Other than that, read above.

    I also have to say that I posted this thread right before I went to sleep! : P
    I tried for a while to find the right balance - and I'm sure I'll just find it by myself anyway, but I really wanted to hear the opinions of writers who are not me. : )
    That's always something one should value, and something one can draw a lot of inspiration and "sureness" from.

    Thank you all for your replies so far!
    Some of it made me feel notably more secure about the approach I'd like to do for introducing her.


    Greets,
    AniGa

    PS:
    <-- That. Well, she's not actually content with it, she just pretends she is. But yeah... she's inside her turtle shell, all defenses up, and someone comes along and crawls right into that fort of hers, whether she likes it or not. That's what a large chunk of the plot is about.
     
    Last edited: Sep 15, 2015
  9. Sack-a-Doo!
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    You might start with one single scene that exemplifies her situation. It doesn't need to tell all, just enough to paint a picture of her situation at the beginning of the story.

    And if you don't tell all, if you raise questions instead (why is she a loner? for example) you'll intrigue the reader rather than boring her.
     
  10. 123456789
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    123456789 Contributing Member Contributor

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    One way to handle a story is to view your main conflict as a sort of incision into the main character's life. Just like with an experiment, we learn about the initial nature of the character by first introducing a change.

    So for example, if the story is about her adjusting to her asshole stepfather, the story could start with him coming home and laughing at her for being a loser, rather than just showing us what she does after school and then showing us her new stepfather.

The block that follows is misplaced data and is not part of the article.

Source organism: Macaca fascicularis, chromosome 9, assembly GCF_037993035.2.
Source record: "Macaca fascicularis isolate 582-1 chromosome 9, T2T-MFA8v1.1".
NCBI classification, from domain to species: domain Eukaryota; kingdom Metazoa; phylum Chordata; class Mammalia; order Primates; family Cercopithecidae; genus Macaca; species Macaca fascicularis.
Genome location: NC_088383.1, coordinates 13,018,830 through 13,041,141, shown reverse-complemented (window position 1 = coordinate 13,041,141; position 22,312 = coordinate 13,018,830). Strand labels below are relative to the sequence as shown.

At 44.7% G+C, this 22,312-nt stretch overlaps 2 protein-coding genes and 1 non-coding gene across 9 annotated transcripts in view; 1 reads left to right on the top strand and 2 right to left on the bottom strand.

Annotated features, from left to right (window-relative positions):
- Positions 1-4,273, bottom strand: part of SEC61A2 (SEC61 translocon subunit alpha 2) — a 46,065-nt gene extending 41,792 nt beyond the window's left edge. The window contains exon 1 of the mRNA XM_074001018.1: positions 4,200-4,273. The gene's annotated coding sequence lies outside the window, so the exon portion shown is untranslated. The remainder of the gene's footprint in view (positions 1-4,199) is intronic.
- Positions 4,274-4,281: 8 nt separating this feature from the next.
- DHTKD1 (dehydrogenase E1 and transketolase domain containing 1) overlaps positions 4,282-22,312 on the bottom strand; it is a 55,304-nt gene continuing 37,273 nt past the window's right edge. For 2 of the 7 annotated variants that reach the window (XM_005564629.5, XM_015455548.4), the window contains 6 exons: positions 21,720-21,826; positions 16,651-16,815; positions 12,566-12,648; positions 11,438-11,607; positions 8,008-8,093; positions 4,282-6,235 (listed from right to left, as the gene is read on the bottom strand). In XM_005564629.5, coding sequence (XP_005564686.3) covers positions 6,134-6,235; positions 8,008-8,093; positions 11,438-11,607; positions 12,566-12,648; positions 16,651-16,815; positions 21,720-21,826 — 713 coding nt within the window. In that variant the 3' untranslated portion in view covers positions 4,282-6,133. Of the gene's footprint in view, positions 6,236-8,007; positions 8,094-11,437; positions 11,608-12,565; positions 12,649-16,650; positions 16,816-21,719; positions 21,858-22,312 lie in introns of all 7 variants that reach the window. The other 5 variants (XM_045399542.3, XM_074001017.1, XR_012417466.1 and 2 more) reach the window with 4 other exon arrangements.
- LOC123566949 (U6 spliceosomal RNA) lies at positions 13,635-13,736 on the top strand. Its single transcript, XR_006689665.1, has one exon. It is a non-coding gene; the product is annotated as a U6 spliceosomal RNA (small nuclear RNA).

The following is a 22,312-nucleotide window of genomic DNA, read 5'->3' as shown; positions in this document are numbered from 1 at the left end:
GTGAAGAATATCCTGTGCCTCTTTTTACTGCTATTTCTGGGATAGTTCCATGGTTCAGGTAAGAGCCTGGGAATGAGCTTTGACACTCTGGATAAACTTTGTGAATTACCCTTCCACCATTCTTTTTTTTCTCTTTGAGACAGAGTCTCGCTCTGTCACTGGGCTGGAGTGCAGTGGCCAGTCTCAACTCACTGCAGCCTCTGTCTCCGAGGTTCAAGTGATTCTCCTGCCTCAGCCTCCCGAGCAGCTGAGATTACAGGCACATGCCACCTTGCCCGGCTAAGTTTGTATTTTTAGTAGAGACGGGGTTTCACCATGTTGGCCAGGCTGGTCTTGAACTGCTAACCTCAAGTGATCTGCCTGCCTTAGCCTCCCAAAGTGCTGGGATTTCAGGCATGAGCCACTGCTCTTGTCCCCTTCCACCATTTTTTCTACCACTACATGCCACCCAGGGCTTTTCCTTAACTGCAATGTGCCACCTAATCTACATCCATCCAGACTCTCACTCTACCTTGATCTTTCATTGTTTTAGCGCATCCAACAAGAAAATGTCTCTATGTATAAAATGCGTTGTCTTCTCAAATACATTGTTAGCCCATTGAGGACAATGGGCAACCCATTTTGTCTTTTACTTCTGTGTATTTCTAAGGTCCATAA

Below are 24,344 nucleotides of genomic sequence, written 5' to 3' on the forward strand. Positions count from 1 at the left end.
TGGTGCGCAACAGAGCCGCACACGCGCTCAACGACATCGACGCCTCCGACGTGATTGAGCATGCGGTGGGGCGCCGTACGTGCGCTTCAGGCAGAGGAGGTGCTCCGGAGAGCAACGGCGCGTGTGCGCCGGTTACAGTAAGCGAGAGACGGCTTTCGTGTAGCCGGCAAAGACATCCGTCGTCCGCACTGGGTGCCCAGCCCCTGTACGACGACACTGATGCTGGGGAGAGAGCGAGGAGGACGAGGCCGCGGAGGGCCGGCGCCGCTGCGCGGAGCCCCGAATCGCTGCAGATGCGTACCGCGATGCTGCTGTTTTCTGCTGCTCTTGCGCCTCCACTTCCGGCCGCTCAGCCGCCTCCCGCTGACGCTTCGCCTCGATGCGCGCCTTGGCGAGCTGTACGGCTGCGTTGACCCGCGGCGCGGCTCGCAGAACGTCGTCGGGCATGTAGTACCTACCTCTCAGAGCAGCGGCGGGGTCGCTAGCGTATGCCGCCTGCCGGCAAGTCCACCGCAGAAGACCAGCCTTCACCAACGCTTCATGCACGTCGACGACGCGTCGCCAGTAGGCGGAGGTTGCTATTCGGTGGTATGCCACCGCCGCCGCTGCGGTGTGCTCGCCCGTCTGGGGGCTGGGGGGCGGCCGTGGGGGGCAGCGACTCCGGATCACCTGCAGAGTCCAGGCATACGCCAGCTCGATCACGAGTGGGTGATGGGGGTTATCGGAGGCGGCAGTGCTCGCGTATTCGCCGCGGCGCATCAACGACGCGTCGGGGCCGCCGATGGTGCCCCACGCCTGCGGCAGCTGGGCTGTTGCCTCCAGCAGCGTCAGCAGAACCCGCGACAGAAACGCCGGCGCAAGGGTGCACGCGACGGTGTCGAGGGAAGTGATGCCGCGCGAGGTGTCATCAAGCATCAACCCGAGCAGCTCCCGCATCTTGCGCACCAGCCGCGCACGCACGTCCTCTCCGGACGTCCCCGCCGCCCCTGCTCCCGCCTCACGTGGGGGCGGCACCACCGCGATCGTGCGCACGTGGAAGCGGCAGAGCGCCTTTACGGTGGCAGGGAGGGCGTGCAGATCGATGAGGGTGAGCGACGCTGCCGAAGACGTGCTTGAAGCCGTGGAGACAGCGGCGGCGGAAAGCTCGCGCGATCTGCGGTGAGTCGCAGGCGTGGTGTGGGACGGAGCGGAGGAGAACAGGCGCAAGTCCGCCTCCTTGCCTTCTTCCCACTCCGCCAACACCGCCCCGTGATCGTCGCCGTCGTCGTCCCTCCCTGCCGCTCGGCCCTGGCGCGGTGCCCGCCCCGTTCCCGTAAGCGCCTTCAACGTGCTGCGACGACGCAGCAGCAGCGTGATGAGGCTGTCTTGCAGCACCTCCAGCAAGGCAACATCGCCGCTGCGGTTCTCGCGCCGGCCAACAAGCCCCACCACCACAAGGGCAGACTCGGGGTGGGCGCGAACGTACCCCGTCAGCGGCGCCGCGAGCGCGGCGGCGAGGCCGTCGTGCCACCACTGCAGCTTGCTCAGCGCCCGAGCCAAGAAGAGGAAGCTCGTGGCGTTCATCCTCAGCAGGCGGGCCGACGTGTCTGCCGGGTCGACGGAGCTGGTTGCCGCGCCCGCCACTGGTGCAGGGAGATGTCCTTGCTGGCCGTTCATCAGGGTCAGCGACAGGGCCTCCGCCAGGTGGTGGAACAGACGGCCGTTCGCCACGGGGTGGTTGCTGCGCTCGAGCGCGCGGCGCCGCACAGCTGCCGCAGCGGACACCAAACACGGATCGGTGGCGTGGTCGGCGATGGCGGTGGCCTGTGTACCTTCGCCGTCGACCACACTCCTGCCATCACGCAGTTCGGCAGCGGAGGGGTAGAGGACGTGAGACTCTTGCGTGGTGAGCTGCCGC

11. OurJud
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    OurJud Contributing Member Contributor

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    Why does there have to be a reason? Why can't people just simply prefer a solitary life?
     
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  12. Elena Schmetterling
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    Elena Schmetterling Member

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    If you're going to go down the whole "due to past experiences, don't want to let anyone get too close to me" route, you'd better make it unique. The amount of times I've seen it now just makes me lose a lot of interest.
     
  13. AniGa
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    Well, I already pointed out there is a reason, and what it roughly is.

    Yeah. I went for something I myself can relate to, and something that would definitely make her(!) react the way she did.
    Something fitting, and something very human in its nature.
    (Not to mention it happened in the past, and is not what happens throughout the story. It's "just" one of the triggers that even allows the story to happen the way it does.)

    And thank you all so much for your replies and advice.
    I think I'll just be more confident about introducing her, and I'll definitely find the right mood / atmosphere balance to strike.

    Thanks a lot, really!
    I think I'll get right to it again after eating something. : )